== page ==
Finally, remember this: When making your requests known to God, always have a thankful spirit (Philippians 4:6) and don’t be critical or complaining. Acknowledge your many blessings!
Here are more specific subjects you can pray about.
Church members: Faith, righteousness, strong marriages, excellent child rearing, hope and vision, members’ needs and wants
Sick and suffering: Healing, deliverance; miracles
Teens and children; singles; elderly
Enemies of God’s Work; those persecuting you
Pray for direction, guidance, wisdom (Jeremiah 10:23; James 1:5); Holy Spirit (Luke 11:13)
Ask God to heal your ailments (in many cases, anointing is necessary—James 5:14)
Pray about your personal finances
Pray you are accounted worthy to escape the coming time of trouble (Luke 21:36)
Pray for your hopes and dreams
5) Confess Your Sins
The next part of the prayer outline involves confessing our sins (Matthew 6:12). Luke 11:4, the parallel verse, says, “And forgive us our sins; for we also forgive every one that is indebted to us ….”
Matthew calls them “debts” because every time we sin, the law exerts a claim on our life: We earn eternal death (Romans 6:23). In the same way that only a creditor can forgive a debt, only God can forgive sin. Our sins must be paid for by the blood of Jesus Christ (Ephesians 1:7). God can forgive us because He has accepted Christ’s sacrifice in our steadif we repent and have faith in that sacrifice.
To have our sins wiped away, however, we must ask for repentance in fervent prayer. God already knows about all our sins, but He promises to forgive us when we confess them (1 John 1:9). God wipes away our sins upon repentance (Isaiah 1:18-19; 43:25). We are then no longer cut off from God because of our sin. He doesn’t hold it against us—He forgets all about it!
It is vital that we admit to God where we have been selfish and self-centered, breaking His law of love. Be up front about your struggle against vanity, pride and the lusts of the flesh. Be specific about your sins, beseech God for forgiveness, and ask for His help to change.
God knows our hearts individually. He will reveal to us our innermost thoughts and help us repent deeply of following the vanity of our carnal minds. We should also ask God to reveal to us our hidden, secret sins, as David did (Psalm 19:12). We need God to reveal those to us so we can repent of them and be reconciled to Him.
Psalm 51 shows David’s deep repentance and confession to God after the Prophet Nathan confronted him about his sin with Bathsheba. He was clearly broken up about his sin against God. After confessing his sins, David prayed: “Create in me a clean heart, O God; and renew a right spirit within me” (verse 10). God wants us to pray as David did and ask Him to change our human nature. Such prayer will help us develop God’s spiritual character so we can attain the goal for which we have been born!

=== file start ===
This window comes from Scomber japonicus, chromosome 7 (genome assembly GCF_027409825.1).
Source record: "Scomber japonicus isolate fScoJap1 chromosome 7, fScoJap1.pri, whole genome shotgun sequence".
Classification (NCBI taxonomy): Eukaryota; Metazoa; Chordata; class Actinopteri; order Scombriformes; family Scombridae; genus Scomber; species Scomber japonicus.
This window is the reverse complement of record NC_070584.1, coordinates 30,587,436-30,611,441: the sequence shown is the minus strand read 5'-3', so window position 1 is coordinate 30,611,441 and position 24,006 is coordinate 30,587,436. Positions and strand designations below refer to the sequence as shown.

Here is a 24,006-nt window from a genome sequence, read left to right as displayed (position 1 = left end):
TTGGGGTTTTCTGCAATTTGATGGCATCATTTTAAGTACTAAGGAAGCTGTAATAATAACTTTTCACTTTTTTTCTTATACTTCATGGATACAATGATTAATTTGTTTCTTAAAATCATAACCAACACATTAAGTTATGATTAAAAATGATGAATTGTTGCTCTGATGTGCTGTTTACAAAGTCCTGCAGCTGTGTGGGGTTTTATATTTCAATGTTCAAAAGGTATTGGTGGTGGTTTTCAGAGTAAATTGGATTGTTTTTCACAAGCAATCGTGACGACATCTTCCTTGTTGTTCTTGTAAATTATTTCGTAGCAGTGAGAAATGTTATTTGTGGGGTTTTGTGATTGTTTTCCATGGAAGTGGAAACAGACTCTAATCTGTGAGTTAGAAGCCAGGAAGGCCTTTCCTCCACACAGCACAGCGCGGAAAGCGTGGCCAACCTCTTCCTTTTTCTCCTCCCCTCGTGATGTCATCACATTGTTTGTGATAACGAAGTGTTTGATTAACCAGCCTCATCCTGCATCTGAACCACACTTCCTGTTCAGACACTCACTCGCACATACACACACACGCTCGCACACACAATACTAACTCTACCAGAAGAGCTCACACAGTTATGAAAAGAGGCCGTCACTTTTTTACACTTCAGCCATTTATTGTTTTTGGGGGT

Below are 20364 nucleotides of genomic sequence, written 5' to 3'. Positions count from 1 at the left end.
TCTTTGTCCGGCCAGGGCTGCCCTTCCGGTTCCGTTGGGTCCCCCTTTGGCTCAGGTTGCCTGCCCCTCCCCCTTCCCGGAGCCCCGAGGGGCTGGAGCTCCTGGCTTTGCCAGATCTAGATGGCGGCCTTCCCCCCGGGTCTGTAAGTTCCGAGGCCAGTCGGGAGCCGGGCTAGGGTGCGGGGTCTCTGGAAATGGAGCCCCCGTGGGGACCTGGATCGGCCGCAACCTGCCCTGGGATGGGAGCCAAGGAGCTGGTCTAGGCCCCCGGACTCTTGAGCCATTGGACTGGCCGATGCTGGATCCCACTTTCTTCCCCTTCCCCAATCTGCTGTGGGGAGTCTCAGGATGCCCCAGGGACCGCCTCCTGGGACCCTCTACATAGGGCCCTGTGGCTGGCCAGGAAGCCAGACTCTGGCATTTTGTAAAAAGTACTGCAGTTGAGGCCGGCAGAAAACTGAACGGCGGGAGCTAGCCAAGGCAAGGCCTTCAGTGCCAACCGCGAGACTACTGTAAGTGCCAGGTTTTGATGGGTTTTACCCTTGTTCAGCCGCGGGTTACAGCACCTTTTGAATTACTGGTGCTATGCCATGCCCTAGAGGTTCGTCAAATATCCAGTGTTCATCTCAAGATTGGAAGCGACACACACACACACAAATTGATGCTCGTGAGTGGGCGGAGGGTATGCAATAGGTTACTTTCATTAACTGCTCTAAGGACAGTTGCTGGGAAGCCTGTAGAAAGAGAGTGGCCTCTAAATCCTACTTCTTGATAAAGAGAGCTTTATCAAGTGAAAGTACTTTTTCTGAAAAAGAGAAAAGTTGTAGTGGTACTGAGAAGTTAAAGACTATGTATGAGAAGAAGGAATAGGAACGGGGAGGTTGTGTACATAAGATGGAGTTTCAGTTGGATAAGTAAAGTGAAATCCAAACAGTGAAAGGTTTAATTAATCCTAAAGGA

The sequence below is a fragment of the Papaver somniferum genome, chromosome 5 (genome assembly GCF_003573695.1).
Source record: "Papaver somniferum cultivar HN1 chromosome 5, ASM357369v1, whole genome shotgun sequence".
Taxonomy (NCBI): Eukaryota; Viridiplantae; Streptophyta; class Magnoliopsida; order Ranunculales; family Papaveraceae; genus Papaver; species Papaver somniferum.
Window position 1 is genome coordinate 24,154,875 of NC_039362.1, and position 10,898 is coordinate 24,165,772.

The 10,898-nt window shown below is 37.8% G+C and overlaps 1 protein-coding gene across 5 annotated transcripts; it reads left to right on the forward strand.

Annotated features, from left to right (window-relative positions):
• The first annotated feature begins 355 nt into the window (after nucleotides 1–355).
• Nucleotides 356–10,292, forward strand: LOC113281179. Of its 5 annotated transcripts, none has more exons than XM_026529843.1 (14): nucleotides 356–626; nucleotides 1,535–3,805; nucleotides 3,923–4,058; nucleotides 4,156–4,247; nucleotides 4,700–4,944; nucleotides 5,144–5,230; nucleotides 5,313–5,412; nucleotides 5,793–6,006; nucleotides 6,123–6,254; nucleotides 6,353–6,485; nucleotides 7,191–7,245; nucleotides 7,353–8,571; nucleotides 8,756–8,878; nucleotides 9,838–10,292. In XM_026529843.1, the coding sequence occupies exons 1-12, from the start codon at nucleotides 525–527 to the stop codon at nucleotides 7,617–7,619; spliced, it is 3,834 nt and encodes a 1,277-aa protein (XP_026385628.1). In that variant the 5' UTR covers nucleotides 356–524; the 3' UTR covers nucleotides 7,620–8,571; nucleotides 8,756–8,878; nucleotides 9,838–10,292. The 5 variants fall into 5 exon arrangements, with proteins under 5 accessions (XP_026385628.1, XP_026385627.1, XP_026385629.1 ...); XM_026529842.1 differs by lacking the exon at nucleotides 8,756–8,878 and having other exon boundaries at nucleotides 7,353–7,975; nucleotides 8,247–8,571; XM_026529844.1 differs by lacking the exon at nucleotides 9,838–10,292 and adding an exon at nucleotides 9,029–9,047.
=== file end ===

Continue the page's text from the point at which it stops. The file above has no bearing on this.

Remember to ask that “our,” not just my, sins be forgiven. Learn to be concerned for other Christians, and have godly love and compassion for them as well. (Read Daniel 9:3-5; Ezra 9; Nehemiah 1.)
Here are more specifics you can pray about:
To hate sin and see it for what it is
For discernment to clearly see our faults, sins and human nature
For help in turning away from worldliness; to replace your human nature with His righteousness
To deepen your understanding of God’s sacrifice for spiritual and physical sin
To see God’s goodness
For power to resist the devil
6) Pray for Deliverance
“And lead us not into temptation, but deliver us from evil …” (Matthew 6:13). “Temptation” is a bad translation. This statement is more correctly rendered from the original Greek: “Bring us not into sore trial, but deliver us from the evil one”—referring to Satan the devil. God tempts no man to sin (James 1:13), but He does permit us to fall into trials and troubles of our own or the devil’s devising if we are not keeping close to Him and seeking His guidance and help every day (1 Peter 5:8). Ask God to deliver you from Satan, society and self, and if there is ever a time when Satan does tempt you, ask God for strength to resist that temptation.
One way to escape sore trial is to daily respond to what God shows us we need to change and apply ourselves to overcoming sin—relying on God for the spiritual strength we need (Philippians 4:13). Pray for Him to correct you daily so that you might be kept from having to go through a sore trial. When God reveals our sins, it often involves correction. This is good, because He only corrects those He calls His children (Hebrews 12:5-8). When God corrects us, He is helping us become more like Him and build His holy righteous character. He shows us love. He will also be merciful in that correction if we ask Him to be (Jeremiah 10:24).
When we don’t learn these lessons as we should, He must take more drastic action. However, we can ask God to help us learn the necessary lessons now, through daily correction, so He won’t need to lead us into sore trial. Praying “lead us not into sore trial, but deliver us from the evil one,” is asking God to perfect you and to bring you to the place where such trials are not needed.